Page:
For the first time since World War II, most American workers have not seen their wage gains keep pace with inflation during a period of economic expansion.
A report in The New York Times has said that the median hourly wage for American workers has declined 2 per cent since 2003, after taking into account inflation.
While average family income, adjusted for inflation, has continued to advance, this has mostly been the result of gains by the top wage earners.
Some nine out of 10 workers have seen inflation outpace their pay increases over the past three years, according to the U.S Labor Department.
That included workers earning up to $80,000 a year, a level that put them in the 90th percentile of wage earners.
The paper reported that, with employment gains softening in recent months and inflationary pressures staying high because of factors such as high energy prices, the gap between wages and prices could increase for many workers.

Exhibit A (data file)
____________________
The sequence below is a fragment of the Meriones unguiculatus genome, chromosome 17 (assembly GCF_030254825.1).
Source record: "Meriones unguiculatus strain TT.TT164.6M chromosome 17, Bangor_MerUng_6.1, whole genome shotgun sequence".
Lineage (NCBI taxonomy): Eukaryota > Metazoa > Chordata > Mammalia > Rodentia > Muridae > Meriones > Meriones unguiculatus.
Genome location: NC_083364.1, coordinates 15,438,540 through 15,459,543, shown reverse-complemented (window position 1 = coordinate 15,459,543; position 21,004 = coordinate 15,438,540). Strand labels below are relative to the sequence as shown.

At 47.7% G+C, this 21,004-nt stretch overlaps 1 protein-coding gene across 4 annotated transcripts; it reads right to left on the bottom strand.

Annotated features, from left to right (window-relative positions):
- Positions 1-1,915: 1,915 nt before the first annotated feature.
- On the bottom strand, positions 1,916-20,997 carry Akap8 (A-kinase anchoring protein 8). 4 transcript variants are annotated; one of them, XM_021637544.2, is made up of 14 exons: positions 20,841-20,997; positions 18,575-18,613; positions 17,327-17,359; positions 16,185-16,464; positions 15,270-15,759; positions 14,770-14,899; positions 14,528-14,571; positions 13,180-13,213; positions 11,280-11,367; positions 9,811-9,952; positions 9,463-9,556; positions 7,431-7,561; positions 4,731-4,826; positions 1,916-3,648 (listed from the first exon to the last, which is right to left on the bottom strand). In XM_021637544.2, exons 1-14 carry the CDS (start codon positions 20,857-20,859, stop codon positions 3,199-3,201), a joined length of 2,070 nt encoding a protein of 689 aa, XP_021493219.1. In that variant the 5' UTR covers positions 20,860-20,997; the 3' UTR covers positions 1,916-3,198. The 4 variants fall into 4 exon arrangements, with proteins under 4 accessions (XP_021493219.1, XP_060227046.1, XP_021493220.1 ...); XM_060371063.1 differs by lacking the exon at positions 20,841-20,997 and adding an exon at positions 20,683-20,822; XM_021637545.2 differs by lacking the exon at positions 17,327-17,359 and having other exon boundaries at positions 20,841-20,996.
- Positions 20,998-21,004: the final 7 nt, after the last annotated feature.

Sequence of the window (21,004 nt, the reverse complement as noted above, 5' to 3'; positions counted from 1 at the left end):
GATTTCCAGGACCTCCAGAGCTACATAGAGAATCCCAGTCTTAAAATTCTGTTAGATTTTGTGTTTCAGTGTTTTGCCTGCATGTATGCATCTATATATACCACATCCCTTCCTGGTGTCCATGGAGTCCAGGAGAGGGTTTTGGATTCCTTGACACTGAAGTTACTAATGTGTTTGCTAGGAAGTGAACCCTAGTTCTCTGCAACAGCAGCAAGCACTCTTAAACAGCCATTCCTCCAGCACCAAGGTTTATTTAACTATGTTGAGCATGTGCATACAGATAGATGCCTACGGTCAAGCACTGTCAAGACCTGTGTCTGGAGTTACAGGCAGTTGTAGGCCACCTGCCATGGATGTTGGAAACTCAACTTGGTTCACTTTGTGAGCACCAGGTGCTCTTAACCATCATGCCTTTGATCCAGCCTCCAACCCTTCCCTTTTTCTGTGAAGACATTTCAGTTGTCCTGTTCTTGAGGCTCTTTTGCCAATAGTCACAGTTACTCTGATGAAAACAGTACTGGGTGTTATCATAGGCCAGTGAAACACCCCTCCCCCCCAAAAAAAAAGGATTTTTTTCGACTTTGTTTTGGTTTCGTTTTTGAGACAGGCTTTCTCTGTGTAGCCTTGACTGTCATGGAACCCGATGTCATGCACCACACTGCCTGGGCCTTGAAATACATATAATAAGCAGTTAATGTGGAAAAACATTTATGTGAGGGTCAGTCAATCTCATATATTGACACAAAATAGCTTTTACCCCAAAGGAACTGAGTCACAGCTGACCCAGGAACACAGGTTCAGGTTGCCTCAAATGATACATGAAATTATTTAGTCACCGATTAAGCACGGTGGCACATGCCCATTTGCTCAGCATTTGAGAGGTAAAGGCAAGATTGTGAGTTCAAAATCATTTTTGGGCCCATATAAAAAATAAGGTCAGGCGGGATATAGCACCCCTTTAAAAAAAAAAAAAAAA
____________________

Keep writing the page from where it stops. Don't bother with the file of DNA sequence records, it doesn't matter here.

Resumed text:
The gap between the top wage earners and other workers is also growing.
Research by economists Emmanuel Saez and Thomas Piketty had suggested that, in 2004, the top 1 per cent of earners Ė a group that included many chief executives Ė received 11.2 per cent of all wage income, up from 8.7 per cent a decade earlier and less than six per cent three decades ago.
In addition, corporate profits were growing more quickly than wages and salaries.
Employee pay now made up the lowest share of the nation's gross domestic product since the government began recording the data in 1947, according to the paper, while corporate profits have climbed to their highest share since the 1960s.